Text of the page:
Loop n times in Swift

⋅ 2 min read ⋅ Swift Control Flow

Table of Contents

There are many ways to loop in Swift. In this post, I will show you how I do when I want to loop for a specific number of times.

You can easily support sarunw.com by checking out this sponsor.

Sponsor sarunw.com and reach thousands of iOS developers.

How to loop n times with for-in loop

To run a code exactly n times in Swift, I think for-in loops with closed range operator (...) convey the clearest message.

Here is an example of running a code for five times.

for i in 1...5 {
print(i)
}
// 1
// 2
// 3
// 4
// 5

You can achieve the same thing with half-open range (0..<5) or a different range 0...4, but I prefer to use 1...5 instead of 0...4 or 0..<5 because it is easier to understand to me since it matched the way we count in real-world.

  • 0...4 matched how we normally count in programming, but it lack the actual number of times that we want to execute, 5.
  • 0..<5 contain the number 5, but I think it is more confusing than 0...4.

How to loop n times with forEach

You can also use forEach to achieve the same effect.

(1...5).forEach { i in
print(i)
}
// 1
// 2
// 3
// 4
// 5

You can easily support sarunw.com by checking out this sponsor.

Sponsor sarunw.com and reach thousands of iOS developers.

Make it more Rubyist

In Ruby[1], you can loop for a specific number of times using an Integer's method, times.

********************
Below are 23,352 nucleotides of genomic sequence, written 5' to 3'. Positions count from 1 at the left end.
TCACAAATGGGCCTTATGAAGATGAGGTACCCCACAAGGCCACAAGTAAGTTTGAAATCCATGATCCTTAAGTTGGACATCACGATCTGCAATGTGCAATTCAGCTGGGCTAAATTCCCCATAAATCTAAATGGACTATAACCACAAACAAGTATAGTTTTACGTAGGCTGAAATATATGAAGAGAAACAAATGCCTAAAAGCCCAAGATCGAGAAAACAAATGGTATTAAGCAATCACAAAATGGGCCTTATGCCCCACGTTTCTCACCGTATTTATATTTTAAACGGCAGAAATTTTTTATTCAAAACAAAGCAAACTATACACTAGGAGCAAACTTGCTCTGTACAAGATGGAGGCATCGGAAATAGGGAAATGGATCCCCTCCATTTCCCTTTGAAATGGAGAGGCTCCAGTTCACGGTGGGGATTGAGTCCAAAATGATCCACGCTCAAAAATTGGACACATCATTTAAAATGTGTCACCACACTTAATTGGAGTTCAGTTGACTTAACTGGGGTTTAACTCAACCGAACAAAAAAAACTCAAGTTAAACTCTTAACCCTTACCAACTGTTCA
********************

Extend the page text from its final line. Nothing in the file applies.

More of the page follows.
Here is an example of how we loop five times in Ruby.

5.times do |i|
puts i
end
// 0
// 1
// 2
// 3
// 4

Let's try to do this in Swift just for fun.

extension Int {
func times(_ callback: (Int) -> ()) {
// 1
if self > 0 {
// 2
for i in 0..<self {
callback(i)
}
}
}
}

1 First, we check if the number is more than zero.
2 Then we loop and return the value starting from zero (to make it match the implementation of the Ruby).

Then we can use it like this.

5.times { i in
print(i)
}
// 0
// 1
// 2
// 3
// 4

Normally, I won't introduce trivial extensions like this to the codebase because I think it causes more harm than good.

But this is totally up to your judgment. I just want to show how easy it is for you to extend Swift's capability.


  1. Ruby (programming language) https://en.wikipedia.org/wiki/Ruby_(programming_language) ↩︎


Read more article about Swift, Control Flow, or see all available topic

Enjoy the read?

If you enjoy this article, you can subscribe to the weekly newsletter.
Every Friday, you'll get a quick recap of all articles and tips posted on this site. No strings attached. Unsubscribe anytime.

Feel free to follow me on Twitter and ask your questions related to this post. Thanks for reading and see you next time.

If you enjoy my writing, please check out my Patreon https://www.patreon.com/sarunw and become my supporter. Sharing the article is also greatly appreciated.

Become a patron Buy me a coffee Tweet Share
Previous
SwiftUI AnyLayout - smooth transitions between layout types

In iOS 16, SwiftUI got a new tool, AnyLayout, that makes it possible to transition between layouts while maintaining the identity of the views.

Next
How to make SwiftUI button with buttonStyle expand to full width

SwiftUI got many beautiful built-in button styles. One problem you might get is it isn't obvious how to control the size of it. Let's learn how to do it.

← Home